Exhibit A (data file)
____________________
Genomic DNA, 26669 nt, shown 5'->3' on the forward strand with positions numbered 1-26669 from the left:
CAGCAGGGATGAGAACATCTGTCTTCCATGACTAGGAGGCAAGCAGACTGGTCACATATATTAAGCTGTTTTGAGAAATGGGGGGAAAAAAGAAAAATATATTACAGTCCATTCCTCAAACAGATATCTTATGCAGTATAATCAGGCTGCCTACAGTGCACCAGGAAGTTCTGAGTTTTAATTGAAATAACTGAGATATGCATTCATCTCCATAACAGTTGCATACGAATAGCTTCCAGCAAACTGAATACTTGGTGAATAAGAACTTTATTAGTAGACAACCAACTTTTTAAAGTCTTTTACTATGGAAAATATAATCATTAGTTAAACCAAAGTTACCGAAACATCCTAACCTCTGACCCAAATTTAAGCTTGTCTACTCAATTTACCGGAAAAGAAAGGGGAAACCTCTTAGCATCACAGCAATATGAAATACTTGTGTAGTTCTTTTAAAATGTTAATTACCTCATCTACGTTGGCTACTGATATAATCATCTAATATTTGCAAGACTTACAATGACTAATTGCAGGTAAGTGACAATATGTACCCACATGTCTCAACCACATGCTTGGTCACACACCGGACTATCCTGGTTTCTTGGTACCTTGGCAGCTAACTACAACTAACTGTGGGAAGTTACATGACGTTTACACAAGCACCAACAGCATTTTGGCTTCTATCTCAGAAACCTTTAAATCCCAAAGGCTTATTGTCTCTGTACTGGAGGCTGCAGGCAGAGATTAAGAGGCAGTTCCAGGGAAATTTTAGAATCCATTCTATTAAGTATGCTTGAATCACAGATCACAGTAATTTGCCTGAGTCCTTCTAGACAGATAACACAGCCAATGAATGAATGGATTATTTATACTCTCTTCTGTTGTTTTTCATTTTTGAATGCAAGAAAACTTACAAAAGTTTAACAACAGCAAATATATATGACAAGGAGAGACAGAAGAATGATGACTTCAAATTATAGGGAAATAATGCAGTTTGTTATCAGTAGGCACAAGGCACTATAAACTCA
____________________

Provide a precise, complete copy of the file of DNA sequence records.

Genomic DNA, 26669 nt, shown 5'->3' on the forward strand with positions numbered 1-26669 from the left:
CAGCAGGGATGAGAACATCTGTCTTCCATGACTAGGAGGCAAGCAGACTGGTCACATATATTAAGCTGTTTTGAGAAATGGGGGGAAAAAAGAAAAATATATTACAGTCCATTCCTCAAACAGATATCTTATGCAGTATAATCAGGCTGCCTACAGTGCACCAGGAAGTTCTGAGTTTTAATTGAAATAACTGAGATATGCATTCATCTCCATAACAGTTGCATACGAATAGCTTCCAGCAAACTGAATACTTGGTGAATAAGAACTTTATTAGTAGACAACCAACTTTTTAAAGTCTTTTACTATGGAAAATATAATCATTAGTTAAACCAAAGTTACCGAAACATCCTAACCTCTGACCCAAATTTAAGCTTGTCTACTCAATTTACCGGAAAAGAAAGGGGAAACCTCTTAGCATCACAGCAATATGAAATACTTGTGTAGTTCTTTTAAAATGTTAATTACCTCATCTACGTTGGCTACTGATATAATCATCTAATATTTGCAAGACTTACAATGACTAATTGCAGGTAAGTGACAATATGTACCCACATGTCTCAACCACATGCTTGGTCACACACCGGACTATCCTGGTTTCTTGGTACCTTGGCAGCTAACTACAACTAACTGTGGGAAGTTACATGACGTTTACACAAGCACCAACAGCATTTTGGCTTCTATCTCAGAAACCTTTAAATCCCAAAGGCTTATTGTCTCTGTACTGGAGGCTGCAGGCAGAGATTAAGAGGCAGTTCCAGGGAAATTTTAGAATCCATTCTATTAAGTATGCTTGAATCACAGATCACAGTAATTTGCCTGAGTCCTTCTAGACAGATAACACAGCCAATGAATGAATGGATTATTTATACTCTCTTCTGTTGTTTTTCATTTTTGAATGCAAGAAAACTTACAAAAGTTTAACAACAGCAAATATATATGACAAGGAGAGACAGAAGAATGATGACTTCAAATTATAGGGAAATAATGCAGTTTGTTATCAGTAGGCACAAGGCACTATAAACTCA